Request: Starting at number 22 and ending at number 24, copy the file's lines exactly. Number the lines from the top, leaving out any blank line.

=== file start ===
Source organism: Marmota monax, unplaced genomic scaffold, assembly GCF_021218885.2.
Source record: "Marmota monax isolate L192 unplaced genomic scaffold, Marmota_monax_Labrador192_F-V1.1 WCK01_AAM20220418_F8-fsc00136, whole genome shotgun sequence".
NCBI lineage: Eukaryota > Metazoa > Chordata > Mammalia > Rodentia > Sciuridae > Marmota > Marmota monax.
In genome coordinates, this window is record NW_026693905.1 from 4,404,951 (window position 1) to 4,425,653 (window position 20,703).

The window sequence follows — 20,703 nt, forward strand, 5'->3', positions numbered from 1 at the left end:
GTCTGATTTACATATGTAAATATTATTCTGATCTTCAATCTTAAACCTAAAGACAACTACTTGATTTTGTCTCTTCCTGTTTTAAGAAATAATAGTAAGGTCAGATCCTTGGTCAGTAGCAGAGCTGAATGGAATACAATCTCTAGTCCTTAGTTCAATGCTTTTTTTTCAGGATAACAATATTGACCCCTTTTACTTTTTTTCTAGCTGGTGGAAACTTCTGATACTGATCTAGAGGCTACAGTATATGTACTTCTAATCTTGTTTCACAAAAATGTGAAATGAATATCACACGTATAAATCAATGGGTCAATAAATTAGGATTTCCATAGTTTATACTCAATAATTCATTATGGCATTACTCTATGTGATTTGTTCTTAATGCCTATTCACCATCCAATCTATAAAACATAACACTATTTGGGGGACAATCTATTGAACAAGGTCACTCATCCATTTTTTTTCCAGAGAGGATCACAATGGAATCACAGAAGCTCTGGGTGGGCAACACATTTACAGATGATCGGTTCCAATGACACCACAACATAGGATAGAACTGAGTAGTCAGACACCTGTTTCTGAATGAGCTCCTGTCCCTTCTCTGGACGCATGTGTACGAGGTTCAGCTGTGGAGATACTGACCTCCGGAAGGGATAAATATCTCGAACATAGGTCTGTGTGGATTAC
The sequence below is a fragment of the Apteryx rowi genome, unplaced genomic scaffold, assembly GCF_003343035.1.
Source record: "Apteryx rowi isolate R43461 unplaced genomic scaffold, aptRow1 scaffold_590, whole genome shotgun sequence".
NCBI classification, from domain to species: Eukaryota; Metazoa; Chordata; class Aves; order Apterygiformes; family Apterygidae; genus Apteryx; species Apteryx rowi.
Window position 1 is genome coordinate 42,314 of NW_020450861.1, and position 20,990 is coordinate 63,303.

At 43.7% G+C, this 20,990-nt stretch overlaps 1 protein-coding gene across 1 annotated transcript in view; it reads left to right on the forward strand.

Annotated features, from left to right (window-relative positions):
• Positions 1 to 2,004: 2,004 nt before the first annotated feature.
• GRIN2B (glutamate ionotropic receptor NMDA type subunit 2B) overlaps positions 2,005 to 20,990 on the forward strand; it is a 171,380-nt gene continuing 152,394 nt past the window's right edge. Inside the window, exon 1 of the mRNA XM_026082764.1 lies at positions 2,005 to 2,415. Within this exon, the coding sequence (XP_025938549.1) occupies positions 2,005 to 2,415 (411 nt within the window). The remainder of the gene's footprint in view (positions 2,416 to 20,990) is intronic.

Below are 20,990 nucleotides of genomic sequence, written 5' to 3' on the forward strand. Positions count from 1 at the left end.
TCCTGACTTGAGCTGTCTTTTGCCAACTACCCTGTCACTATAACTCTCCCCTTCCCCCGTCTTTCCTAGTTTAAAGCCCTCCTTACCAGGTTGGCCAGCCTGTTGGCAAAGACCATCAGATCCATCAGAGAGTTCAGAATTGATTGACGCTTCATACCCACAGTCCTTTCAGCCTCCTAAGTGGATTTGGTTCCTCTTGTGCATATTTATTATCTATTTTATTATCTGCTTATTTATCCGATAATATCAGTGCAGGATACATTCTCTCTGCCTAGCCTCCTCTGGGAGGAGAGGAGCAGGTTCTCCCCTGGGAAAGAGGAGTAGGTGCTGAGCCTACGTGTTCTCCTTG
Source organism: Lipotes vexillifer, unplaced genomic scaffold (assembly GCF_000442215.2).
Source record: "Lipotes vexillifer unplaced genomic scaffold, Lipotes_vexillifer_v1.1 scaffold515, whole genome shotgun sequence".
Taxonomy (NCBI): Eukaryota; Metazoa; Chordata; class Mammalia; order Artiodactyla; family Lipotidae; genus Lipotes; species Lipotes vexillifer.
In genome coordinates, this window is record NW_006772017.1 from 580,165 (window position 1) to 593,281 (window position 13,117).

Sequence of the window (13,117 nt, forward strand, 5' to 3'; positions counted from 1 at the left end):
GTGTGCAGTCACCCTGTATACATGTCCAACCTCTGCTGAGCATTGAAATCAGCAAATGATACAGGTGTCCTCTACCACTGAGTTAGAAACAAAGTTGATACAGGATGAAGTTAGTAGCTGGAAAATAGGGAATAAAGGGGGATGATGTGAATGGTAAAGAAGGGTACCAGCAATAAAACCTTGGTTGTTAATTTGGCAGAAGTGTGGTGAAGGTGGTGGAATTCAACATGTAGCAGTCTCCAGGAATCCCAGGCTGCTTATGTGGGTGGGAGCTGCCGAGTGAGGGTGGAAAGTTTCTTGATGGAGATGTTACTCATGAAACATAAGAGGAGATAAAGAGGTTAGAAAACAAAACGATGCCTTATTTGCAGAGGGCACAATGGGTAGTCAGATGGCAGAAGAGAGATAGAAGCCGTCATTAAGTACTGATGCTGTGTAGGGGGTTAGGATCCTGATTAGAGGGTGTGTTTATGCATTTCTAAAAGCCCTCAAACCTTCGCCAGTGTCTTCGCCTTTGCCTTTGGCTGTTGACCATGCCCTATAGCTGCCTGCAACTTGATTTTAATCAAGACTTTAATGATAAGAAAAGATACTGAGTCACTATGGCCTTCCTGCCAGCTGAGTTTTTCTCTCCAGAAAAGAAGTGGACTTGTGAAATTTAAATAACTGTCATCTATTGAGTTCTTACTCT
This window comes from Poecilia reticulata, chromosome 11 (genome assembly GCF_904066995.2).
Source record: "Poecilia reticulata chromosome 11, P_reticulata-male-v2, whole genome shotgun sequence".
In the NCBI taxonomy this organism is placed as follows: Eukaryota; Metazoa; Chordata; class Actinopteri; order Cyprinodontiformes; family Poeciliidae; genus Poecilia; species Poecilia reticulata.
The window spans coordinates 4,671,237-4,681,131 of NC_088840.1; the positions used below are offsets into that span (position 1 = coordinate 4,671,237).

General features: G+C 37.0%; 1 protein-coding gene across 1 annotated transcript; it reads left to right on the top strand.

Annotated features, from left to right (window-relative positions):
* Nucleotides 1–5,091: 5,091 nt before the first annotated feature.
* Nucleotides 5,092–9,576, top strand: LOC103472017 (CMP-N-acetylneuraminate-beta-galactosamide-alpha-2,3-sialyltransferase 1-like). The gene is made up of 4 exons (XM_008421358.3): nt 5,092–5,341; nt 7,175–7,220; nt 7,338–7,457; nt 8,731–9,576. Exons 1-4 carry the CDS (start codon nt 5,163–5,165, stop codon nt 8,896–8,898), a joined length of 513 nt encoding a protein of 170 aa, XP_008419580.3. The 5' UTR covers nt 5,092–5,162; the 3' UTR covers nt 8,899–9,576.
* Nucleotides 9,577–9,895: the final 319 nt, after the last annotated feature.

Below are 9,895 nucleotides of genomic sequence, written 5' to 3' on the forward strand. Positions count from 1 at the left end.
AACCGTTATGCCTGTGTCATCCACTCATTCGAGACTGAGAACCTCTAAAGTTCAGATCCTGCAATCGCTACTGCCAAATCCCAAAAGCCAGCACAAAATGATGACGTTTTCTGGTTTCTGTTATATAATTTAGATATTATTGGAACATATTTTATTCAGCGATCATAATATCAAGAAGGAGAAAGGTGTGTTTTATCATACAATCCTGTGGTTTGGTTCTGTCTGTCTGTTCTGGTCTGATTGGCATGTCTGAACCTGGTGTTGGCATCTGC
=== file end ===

GTGTGCAGTCACCCTGTATACATGTCCAACCTCTGCTGAGCATTGAAATCAGCAAATGATACAGGTGTCCTCTACCACTGAGTTAGAAACAAAGTTGATACAGGATGAAGTTAGTAGCTGGAAAATAGGGAATAAAGGGGGATGATGTGAATGGTAAAGAAGGGTACCAGCAATAAAACCTTGGTTGTTAATTTGGCAGAAGTGTGGTGAAGGTGGTGGAATTCAACATGTAGCAGTCTCCAGGAATCCCAGGCTGCTTATGTGGGTGGGAGCTGCCGAGTGAGGGTGGAAAGTTTCTTGATGGAGATGTTACTCATGAAACATAAGAGGAGATAAAGAGGTTAGAAAACAAAACGATGCCTTATTTGCAGAGGGCACAATGGGTAGTCAGATGGCAGAAGAGAGATAGAAGCCGTCATTAAGTACTGATGCTGTGTAGGGGGTTAGGATCCTGATTAGAGGGTGTGTTTATGCATTTCTAAAAGCCCTCAAACCTTCGCCAGTGTCTTCGCCTTTGCCTTTGGCTGTTGACCATGCCCTATAGCTGCCTGCAACTTGATTTTAATCAAGACTTTAATGATAAGAAAAGATACTGAGTCACTATGGCCTTCCTGCCAGCTGAGTTTTTCTCTCCAGAAAAGAAGTGGACTTGTGAAATTTAAATAACTGTCATCTATTGAGTTCTTACTCT
This window comes from Poecilia reticulata, chromosome 11 (genome assembly GCF_904066995.2).
Source record: "Poecilia reticulata chromosome 11, P_reticulata-male-v2, whole genome shotgun sequence".